After graduating from Temple, I took a trip to Kyoto and Hiroshima with my parents and my grandmother. The plan was that we’d return to America together, but I regretted that I wouldn’t be able to have a going away party with all my friends.
My parents agreed to change my ticket, so I could stay a couple weeks longer. I had my apartment for as long as I wanted, and there was nothing in particular for which I needed to hurry home. So once I finished my exams, we took off for Kyoto.
I was pretty worried about my language skills, because I had been told repeatedly that Kansai Japanese is totally different from textbook Japanese. I spoke fine back then, but I wasn’t fluent. I had nightmares of not even being able to order food. When we got off the train in Kyoto, I asked a lady at the station information desk how to get to the New Miyako Hotel. Of course, I asked her in Japanese.
She wrote the name of the hotel in English. I stood there for a moment. I looked at her, and then I looked at the paper. Then I looked back at my parents, who were standing near the doorway. I looked at the station staff member, and I asked, “Where?” in the local tongue.
She was pretty embarrassed, and she drew me a little map. She also pointed and told me, “You can’t miss it.”
We checked our bags in at the hotel because our rooms weren’t ready. In defense of the New Miyako, it was morning, and we arrived early to get on a tour bus. We rode through the city, and out to Nara, where we saw a giant Buddha statue inside an even bigger wooden temple. Outside of this temple, Todaiji, you can buy some kind of crackers or biscuits which are meant for deer. Once you get your hands on some, you have new friends.
These deer will stick their faces in your ass. They’ll try to open your bags. They’ll peck at your rig. They’ll try to bite off your hand when you feed them. They’re not particularly violent, they’re just hungry. Of course, I bought a bunch of crackers, or biscuits, or whatever they were. I feel like my dad took some pictures, but I don’t remember seeing any.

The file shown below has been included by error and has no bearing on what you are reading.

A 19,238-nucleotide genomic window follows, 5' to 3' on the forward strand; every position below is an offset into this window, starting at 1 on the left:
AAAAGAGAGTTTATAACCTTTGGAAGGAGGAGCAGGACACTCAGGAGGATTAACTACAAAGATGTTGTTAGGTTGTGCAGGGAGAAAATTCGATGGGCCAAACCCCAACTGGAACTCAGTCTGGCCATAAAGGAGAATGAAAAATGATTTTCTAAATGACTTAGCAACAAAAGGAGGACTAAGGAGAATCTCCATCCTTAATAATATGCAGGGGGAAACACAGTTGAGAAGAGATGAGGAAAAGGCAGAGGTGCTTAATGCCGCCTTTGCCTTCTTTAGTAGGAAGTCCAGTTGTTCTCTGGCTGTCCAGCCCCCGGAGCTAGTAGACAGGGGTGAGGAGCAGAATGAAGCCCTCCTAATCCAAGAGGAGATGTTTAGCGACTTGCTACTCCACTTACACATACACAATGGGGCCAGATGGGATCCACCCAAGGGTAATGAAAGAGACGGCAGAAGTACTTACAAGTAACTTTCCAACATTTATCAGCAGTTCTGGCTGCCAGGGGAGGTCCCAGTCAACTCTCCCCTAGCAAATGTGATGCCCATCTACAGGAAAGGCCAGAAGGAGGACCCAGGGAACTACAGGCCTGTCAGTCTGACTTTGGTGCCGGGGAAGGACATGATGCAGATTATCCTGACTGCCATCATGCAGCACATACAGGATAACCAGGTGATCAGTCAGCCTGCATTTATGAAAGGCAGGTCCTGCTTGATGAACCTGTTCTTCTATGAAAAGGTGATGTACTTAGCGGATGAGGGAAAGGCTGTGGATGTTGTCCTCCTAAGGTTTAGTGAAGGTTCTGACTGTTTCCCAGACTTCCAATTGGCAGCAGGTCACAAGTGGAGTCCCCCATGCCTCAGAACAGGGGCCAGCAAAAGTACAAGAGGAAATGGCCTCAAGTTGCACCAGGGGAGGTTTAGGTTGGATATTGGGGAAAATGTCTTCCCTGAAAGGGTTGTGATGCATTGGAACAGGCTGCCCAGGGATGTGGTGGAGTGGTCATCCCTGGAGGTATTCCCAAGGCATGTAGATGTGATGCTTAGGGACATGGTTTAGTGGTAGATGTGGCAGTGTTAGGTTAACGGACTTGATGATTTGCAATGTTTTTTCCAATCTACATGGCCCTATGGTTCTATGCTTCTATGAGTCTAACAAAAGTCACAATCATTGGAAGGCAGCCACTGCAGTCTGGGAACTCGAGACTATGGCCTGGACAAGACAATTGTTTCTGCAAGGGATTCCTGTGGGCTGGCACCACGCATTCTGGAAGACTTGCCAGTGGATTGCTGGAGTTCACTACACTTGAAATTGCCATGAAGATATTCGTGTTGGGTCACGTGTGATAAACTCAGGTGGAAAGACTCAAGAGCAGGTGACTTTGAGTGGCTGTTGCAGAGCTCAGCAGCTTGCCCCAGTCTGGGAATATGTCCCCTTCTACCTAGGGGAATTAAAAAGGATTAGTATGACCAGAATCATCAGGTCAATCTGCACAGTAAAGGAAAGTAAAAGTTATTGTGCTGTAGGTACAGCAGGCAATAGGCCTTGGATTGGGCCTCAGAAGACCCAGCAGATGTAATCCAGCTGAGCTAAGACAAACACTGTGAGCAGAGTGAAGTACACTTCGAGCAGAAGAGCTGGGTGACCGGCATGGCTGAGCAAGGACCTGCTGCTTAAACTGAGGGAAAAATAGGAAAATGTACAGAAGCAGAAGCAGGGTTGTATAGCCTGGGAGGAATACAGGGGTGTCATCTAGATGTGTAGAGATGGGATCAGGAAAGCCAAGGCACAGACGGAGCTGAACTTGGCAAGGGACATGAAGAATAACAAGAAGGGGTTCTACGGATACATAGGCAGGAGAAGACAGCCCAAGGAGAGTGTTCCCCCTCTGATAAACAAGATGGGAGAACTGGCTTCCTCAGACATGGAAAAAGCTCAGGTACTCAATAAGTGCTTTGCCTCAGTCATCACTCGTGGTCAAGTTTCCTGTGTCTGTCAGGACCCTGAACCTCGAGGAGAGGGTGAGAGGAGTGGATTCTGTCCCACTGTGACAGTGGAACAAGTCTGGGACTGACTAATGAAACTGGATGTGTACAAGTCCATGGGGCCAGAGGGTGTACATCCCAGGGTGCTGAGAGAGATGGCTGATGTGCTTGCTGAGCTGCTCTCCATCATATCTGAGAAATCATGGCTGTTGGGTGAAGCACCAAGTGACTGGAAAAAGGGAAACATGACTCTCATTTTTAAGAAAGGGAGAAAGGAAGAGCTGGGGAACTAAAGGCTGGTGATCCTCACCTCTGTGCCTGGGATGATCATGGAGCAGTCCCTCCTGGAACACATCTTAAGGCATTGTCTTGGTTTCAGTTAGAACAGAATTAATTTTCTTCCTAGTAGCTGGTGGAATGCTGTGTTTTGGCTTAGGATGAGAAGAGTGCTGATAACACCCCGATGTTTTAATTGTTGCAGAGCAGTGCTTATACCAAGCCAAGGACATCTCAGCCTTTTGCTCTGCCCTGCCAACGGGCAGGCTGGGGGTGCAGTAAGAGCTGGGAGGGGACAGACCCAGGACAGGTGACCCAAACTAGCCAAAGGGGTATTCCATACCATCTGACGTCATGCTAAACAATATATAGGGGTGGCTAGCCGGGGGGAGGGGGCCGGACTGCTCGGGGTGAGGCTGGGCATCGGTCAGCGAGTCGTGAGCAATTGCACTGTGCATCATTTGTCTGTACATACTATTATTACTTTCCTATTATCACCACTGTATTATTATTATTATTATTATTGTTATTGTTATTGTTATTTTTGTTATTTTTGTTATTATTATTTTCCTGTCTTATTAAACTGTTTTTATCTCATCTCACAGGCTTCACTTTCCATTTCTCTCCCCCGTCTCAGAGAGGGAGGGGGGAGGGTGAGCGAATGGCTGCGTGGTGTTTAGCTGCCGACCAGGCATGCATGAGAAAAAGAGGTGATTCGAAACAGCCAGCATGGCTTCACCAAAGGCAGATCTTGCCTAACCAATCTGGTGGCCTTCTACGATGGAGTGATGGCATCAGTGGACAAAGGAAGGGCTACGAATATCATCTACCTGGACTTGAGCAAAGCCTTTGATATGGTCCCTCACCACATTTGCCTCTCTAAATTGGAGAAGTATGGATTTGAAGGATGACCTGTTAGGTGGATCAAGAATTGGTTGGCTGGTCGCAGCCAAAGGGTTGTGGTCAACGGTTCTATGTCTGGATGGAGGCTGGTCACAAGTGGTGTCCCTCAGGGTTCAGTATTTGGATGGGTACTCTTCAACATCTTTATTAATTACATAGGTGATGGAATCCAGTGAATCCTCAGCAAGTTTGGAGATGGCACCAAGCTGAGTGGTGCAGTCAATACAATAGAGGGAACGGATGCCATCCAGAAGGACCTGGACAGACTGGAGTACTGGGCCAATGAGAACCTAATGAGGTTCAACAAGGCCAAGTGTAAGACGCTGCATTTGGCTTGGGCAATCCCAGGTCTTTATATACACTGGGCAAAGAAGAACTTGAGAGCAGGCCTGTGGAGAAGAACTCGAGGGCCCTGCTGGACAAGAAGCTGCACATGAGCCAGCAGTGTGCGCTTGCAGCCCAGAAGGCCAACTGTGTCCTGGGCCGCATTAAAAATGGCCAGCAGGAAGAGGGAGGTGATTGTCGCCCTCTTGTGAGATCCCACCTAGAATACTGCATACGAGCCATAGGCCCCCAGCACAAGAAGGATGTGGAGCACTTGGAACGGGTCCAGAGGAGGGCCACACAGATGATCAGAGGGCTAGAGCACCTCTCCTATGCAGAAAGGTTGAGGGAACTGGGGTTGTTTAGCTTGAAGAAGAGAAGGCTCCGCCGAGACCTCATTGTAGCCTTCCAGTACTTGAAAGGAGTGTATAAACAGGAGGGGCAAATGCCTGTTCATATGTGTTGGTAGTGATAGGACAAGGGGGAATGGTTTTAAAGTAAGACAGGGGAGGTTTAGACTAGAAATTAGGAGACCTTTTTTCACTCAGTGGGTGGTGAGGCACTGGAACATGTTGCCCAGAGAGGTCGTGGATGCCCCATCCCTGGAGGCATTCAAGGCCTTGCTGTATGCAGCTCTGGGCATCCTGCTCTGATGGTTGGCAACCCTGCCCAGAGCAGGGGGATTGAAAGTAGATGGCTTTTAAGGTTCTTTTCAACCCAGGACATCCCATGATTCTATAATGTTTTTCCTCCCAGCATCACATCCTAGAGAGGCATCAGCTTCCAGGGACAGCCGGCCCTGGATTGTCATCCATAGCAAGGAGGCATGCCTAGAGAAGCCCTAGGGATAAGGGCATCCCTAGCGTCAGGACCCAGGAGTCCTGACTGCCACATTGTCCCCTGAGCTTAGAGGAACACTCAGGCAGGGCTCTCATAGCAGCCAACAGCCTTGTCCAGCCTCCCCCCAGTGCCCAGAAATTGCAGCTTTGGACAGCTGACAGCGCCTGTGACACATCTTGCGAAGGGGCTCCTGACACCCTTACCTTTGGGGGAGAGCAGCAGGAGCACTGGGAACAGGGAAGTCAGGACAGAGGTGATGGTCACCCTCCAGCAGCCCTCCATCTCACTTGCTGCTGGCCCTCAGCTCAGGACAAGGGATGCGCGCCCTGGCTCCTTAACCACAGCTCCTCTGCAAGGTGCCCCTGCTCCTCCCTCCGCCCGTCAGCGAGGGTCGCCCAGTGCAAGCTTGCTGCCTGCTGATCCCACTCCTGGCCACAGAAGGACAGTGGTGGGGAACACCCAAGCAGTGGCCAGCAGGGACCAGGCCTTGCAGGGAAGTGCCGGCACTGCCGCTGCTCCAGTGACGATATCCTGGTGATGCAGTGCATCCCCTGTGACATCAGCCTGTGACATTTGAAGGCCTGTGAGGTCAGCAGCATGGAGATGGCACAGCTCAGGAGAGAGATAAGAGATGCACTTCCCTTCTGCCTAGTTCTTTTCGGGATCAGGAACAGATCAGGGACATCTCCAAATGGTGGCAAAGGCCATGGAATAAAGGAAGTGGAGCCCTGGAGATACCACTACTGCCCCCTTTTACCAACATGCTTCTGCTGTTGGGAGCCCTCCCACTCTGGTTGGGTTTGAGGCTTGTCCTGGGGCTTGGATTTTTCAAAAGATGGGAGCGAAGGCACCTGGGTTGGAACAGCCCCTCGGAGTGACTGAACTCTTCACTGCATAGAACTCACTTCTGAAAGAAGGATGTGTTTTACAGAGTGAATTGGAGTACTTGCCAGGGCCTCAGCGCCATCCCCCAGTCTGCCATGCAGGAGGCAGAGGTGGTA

The bus took us around to a few more sites and I became acquainted with wisterias. The wisteria is a beautiful flower. It’s no wonder that its Kanji symbol is used in seven out of every three Japanese surnames. We stood under a canopy of them on some forgotten path in the Nara woods of April, and I thought to myself, “When I go home in two weeks, there’s no way I can let it be my last time in Japan.”
I had very little trouble ordering food that night, but I didn’t know exactly how to read the menus. We ate ramen in a truly diminutive shopping mall. I think it consisted of like six restaurants, a travel agency, and a place to take passport photos. I had to point to the pictures because I wasn’t familiar with the type of ramen. Kanji symbols aren’t so simple to read. There’s no inspecting letters, no sounding it out phonetically. It was really embarrassing to have my family see that. I swore to myself that was the last time on the trip. I made a point of impressing them with my ability.
That leads us to the next night we went out in Kyoto, which could have been the following evening, or it may have been a couple days later. There was a day trip to Hiroshima mixed in there somewhere, and that night, we just went to a chain izakaya and had Ramune sours with egg mayo pizza.
The night I’m talking about, we walked the streets of Gion, and were lucky enough to see a sampling of three different types of Japanese performing arts. We watched Noh, Kabuki, and one other thingy. We’re open-minded folks, but when we walked out of the theater, we didn’t really say much. I don’t remember who broke the ice, but someone said, “Was anyone else kind of creeped out?” We had a pretty good giggle.
Gion is absolutely marvelous, but it wasn’t my favorite spot in Kyoto. Kiyomizudera is right up there near the top of the list of most beautiful things I’ve seen in my life. So, aside from that, a night on the streets in Kyoto’s geisha district is most apt to have you re-thinking what you’ve made of yourself. Just try to avoid going in late April, May, June, July, August, September, or maybe even early October. The main shrine was adorned with lit red lanterns, and for some reason, nobody else was there. We did a lot of staring. That was all after dinner though.
Before all that, we took a taxi straight from the hotel to a small restaurant just down the street from the shrine, near the theater we’d eventually walk to for the Kabuki and stuff. The driver dropped us off right at the door, and he may have even walked us in and introduced us. I might be filling that in with my imagination, though.